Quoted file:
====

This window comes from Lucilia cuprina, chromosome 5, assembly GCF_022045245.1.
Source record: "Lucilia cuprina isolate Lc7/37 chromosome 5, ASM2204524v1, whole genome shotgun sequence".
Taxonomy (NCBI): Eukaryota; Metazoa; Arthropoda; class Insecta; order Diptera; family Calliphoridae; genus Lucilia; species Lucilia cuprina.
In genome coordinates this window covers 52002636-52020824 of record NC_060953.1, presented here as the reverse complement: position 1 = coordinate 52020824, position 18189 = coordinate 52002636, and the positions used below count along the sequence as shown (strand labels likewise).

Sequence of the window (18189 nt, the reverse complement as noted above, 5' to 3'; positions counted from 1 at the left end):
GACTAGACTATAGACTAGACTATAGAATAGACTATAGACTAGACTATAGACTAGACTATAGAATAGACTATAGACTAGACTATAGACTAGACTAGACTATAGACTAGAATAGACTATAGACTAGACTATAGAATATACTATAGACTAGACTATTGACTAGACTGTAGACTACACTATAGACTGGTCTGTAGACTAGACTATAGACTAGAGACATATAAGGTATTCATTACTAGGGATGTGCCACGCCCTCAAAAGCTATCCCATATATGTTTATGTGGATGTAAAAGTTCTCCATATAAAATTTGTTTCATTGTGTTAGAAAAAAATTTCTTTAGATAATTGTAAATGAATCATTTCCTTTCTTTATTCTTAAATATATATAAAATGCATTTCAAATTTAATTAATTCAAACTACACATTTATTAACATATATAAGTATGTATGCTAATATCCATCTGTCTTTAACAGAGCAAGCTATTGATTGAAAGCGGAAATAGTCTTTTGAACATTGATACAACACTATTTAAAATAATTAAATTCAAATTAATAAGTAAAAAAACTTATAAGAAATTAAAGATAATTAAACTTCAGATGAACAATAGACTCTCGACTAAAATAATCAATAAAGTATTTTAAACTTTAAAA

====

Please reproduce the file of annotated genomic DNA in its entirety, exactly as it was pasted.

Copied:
This window comes from Lucilia cuprina, chromosome 5, assembly GCF_022045245.1.
Source record: "Lucilia cuprina isolate Lc7/37 chromosome 5, ASM2204524v1, whole genome shotgun sequence".
Taxonomy (NCBI): Eukaryota; Metazoa; Arthropoda; class Insecta; order Diptera; family Calliphoridae; genus Lucilia; species Lucilia cuprina.
In genome coordinates this window covers 52002636-52020824 of record NC_060953.1, presented here as the reverse complement: position 1 = coordinate 52020824, position 18189 = coordinate 52002636, and the positions used below count along the sequence as shown (strand labels likewise).

Sequence of the window (18189 nt, the reverse complement as noted above, 5' to 3'; positions counted from 1 at the left end):
GACTAGACTATAGACTAGACTATAGAATAGACTATAGACTAGACTATAGACTAGACTATAGAATAGACTATAGACTAGACTATAGACTAGACTAGACTATAGACTAGAATAGACTATAGACTAGACTATAGAATATACTATAGACTAGACTATTGACTAGACTGTAGACTACACTATAGACTGGTCTGTAGACTAGACTATAGACTAGAGACATATAAGGTATTCATTACTAGGGATGTGCCACGCCCTCAAAAGCTATCCCATATATGTTTATGTGGATGTAAAAGTTCTCCATATAAAATTTGTTTCATTGTGTTAGAAAAAAATTTCTTTAGATAATTGTAAATGAATCATTTCCTTTCTTTATTCTTAAATATATATAAAATGCATTTCAAATTTAATTAATTCAAACTACACATTTATTAACATATATAAGTATGTATGCTAATATCCATCTGTCTTTAACAGAGCAAGCTATTGATTGAAAGCGGAAATAGTCTTTTGAACATTGATACAACACTATTTAAAATAATTAAATTCAAATTAATAAGTAAAAAAACTTATAAGAAATTAAAGATAATTAAACTTCAGATGAACAATAGACTCTCGACTAAAATAATCAATAAAGTATTTTAAACTTTAAAA